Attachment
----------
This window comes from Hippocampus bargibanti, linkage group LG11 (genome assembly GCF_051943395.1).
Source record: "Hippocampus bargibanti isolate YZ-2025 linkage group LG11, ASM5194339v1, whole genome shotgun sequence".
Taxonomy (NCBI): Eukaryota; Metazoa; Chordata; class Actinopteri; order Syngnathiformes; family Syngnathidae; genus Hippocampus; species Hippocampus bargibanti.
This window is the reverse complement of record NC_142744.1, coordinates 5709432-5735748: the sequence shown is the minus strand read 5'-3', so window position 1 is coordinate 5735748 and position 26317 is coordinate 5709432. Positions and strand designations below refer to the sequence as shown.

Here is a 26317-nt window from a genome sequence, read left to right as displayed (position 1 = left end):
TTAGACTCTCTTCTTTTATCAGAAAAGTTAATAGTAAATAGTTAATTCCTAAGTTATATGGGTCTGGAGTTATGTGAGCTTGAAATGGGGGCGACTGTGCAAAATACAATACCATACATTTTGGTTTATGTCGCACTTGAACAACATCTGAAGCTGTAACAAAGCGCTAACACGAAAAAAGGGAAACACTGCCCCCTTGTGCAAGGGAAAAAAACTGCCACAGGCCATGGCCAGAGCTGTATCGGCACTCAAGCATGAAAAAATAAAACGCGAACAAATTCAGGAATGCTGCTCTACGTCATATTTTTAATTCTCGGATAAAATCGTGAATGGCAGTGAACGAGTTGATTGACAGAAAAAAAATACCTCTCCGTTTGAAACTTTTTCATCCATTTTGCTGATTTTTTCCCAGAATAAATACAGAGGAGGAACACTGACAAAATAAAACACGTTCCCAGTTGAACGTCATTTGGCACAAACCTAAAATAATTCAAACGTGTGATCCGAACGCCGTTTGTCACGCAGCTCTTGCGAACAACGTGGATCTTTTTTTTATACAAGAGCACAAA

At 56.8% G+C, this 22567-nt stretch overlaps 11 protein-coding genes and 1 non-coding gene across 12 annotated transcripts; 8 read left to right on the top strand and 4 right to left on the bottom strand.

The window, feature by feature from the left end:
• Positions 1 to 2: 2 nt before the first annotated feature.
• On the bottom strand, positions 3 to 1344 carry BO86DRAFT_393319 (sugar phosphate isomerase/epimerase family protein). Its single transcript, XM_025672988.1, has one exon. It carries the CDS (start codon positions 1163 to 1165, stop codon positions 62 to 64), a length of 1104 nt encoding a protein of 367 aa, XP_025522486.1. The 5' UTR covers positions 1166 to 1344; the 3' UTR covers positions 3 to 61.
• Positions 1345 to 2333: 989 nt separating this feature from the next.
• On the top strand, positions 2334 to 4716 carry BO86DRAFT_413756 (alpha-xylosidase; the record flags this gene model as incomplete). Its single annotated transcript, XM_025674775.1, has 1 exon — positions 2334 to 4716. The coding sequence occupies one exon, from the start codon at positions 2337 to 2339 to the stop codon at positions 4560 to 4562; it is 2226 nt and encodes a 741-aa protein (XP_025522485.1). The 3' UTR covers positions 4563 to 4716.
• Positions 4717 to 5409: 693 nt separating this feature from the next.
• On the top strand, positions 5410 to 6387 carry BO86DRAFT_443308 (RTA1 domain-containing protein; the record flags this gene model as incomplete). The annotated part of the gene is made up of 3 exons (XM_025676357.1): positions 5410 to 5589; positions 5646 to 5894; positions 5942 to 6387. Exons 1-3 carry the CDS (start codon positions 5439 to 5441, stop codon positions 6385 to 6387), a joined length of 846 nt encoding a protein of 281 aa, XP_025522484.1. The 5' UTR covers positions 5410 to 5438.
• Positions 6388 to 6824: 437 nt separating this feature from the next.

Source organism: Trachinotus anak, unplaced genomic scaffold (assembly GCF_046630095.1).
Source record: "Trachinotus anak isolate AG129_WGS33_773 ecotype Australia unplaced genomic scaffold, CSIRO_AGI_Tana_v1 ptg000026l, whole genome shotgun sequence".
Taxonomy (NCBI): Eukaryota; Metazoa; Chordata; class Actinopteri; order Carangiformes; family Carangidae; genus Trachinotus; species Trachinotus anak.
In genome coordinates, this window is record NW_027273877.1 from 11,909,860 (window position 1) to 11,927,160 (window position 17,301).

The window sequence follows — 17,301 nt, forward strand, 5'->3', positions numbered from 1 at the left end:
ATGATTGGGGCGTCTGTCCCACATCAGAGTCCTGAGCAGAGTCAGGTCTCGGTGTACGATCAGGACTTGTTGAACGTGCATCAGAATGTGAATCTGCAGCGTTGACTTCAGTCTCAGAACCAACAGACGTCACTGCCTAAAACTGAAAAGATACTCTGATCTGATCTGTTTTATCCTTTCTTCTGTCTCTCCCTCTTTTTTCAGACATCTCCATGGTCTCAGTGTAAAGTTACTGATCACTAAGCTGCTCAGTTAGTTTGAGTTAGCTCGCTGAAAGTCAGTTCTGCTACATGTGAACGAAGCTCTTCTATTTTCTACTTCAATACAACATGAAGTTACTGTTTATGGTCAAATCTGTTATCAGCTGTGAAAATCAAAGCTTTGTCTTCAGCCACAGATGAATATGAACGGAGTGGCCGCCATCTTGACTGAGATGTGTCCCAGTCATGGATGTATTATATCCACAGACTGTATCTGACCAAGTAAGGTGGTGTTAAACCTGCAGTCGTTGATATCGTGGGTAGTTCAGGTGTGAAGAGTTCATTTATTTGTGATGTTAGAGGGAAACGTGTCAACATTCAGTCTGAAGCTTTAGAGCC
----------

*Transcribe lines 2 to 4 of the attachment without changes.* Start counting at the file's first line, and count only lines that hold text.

Source record: "Hippocampus bargibanti isolate YZ-2025 linkage group LG11, ASM5194339v1, whole genome shotgun sequence".
Taxonomy (NCBI): Eukaryota; Metazoa; Chordata; class Actinopteri; order Syngnathiformes; family Syngnathidae; genus Hippocampus; species Hippocampus bargibanti.
This window is the reverse complement of record NC_142744.1, coordinates 5709432-5735748: the sequence shown is the minus strand read 5'-3', so window position 1 is coordinate 5735748 and position 26317 is coordinate 5709432. Positions and strand designations below refer to the sequence as shown.